Russian Federation (1991 – Present)

The Russian White House, official headquarters of the Government of Russia. The building is located in the capital city of Moscow.

The newly formed Russian Federation sought to instigate mass reform in the waste management sector to revive the success witnessed under the Soviet government.[2] In 1996, a federal waste reform program called “Waste” was launched by the Russian government, which sought to “create a regulatory and technological framework to conduct a unified government policy regarding waste management at every administrative level”.[3][11] Additional goals of the program included a structured national recycling initiative and the pilot testing of emerging technologies for improved recycling and decontamination efficiency for both municipal and industrial waste.[12] 80% of the required funding was projected to come from budgetary funds, whilst secondary raw material sales would yield the remaining 20%.[12] The objectives of the program were not realized primarily due to an ensuing lack of financial and political support.[3][12]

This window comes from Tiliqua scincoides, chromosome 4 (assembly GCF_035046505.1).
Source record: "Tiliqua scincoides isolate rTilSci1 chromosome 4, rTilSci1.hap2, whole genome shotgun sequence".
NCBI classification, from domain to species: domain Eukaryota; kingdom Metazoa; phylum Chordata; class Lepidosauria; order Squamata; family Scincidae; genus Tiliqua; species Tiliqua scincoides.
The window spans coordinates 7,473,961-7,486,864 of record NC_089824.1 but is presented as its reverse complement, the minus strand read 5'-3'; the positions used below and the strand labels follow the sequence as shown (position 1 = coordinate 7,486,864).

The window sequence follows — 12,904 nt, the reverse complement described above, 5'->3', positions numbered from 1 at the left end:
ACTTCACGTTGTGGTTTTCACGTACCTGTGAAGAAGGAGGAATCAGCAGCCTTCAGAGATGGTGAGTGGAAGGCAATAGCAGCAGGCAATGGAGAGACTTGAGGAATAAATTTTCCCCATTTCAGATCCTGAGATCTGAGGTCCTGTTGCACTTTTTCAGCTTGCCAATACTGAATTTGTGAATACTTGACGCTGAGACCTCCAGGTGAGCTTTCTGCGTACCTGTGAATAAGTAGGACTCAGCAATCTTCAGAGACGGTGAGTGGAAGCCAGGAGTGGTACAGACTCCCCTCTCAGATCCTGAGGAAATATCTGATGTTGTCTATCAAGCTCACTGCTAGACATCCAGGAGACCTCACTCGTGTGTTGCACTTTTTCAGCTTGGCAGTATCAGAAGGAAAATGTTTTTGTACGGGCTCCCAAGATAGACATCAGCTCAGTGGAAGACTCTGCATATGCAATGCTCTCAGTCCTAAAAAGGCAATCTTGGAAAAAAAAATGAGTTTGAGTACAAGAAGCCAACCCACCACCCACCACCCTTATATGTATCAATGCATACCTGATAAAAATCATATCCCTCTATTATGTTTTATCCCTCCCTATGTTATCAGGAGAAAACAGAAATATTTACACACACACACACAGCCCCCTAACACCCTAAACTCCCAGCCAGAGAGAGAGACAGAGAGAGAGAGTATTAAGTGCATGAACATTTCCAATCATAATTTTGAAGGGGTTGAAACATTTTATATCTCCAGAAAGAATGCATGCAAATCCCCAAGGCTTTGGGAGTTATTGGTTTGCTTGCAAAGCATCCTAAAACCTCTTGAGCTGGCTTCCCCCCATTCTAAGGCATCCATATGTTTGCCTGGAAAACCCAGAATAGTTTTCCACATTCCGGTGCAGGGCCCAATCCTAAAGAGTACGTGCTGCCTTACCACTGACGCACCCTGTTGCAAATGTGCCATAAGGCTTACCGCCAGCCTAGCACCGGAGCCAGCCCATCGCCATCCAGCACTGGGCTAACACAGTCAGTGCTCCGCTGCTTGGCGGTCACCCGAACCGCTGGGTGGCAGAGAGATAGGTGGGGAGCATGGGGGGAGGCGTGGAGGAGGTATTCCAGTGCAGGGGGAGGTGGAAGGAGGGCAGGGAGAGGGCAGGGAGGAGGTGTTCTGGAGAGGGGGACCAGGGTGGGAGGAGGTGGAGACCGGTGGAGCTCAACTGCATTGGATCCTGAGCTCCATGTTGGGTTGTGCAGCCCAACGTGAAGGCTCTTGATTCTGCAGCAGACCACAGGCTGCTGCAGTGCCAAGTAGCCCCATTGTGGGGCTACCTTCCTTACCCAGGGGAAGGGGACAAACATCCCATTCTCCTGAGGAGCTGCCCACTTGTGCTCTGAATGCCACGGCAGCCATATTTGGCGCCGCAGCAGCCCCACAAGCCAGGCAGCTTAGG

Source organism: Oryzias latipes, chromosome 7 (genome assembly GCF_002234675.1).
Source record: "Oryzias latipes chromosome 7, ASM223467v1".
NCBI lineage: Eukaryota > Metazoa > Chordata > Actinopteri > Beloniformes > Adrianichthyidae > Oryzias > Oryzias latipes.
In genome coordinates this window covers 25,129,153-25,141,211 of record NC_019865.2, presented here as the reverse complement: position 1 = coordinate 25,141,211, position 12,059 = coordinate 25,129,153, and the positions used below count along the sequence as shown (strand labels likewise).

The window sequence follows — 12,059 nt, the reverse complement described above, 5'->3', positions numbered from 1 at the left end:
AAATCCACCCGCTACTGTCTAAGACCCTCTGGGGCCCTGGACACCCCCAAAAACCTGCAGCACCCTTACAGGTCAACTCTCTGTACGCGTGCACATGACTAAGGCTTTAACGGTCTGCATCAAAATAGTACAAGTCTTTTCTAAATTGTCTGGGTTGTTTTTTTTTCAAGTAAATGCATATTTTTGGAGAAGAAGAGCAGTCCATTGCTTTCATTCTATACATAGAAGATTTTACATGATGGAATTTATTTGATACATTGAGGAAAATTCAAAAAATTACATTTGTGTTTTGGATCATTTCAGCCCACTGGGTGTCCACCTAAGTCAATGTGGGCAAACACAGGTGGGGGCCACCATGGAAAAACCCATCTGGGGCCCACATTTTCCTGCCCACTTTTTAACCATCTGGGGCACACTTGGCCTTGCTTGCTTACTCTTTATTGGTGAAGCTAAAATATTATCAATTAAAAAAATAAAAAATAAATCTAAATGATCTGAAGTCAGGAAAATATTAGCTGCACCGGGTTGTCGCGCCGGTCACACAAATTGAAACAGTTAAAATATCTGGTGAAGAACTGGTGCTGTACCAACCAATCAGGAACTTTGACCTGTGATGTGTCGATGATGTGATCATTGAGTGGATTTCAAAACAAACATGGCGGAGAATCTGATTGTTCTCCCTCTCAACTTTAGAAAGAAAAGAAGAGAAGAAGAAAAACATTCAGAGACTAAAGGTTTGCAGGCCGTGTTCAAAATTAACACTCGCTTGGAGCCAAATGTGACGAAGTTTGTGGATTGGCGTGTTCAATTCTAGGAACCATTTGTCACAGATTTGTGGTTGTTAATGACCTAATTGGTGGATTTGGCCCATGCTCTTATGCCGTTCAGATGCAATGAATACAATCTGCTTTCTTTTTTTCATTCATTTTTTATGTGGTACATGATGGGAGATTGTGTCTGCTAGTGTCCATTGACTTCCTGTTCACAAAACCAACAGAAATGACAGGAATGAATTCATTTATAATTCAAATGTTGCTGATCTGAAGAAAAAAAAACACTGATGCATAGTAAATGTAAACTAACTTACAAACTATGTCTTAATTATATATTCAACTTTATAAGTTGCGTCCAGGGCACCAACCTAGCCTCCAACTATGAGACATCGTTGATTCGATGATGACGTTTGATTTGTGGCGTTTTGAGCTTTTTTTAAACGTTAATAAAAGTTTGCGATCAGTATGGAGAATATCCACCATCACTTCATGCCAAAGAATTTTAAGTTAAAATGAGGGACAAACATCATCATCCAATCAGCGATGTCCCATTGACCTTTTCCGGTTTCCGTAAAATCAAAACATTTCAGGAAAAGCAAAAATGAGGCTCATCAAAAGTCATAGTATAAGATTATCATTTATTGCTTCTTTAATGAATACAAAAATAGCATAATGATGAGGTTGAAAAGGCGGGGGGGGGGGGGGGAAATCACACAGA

Subsequently, a new law administered by the Ministry of Natural Resources and Ecology was introduced in June 1998, known as Federal Law No. 89-FZ “On the Production and Consumption Waste”.[7] The law defined waste as “the remains of raw materials, materials, semi-finished products, other articles or products that have been formed in the process of production or consumption as well as the goods (products) that have lost their consumer properties”.[1] Additionally, the law provides general guidelines for the governance of waste management across various levels of government as follows: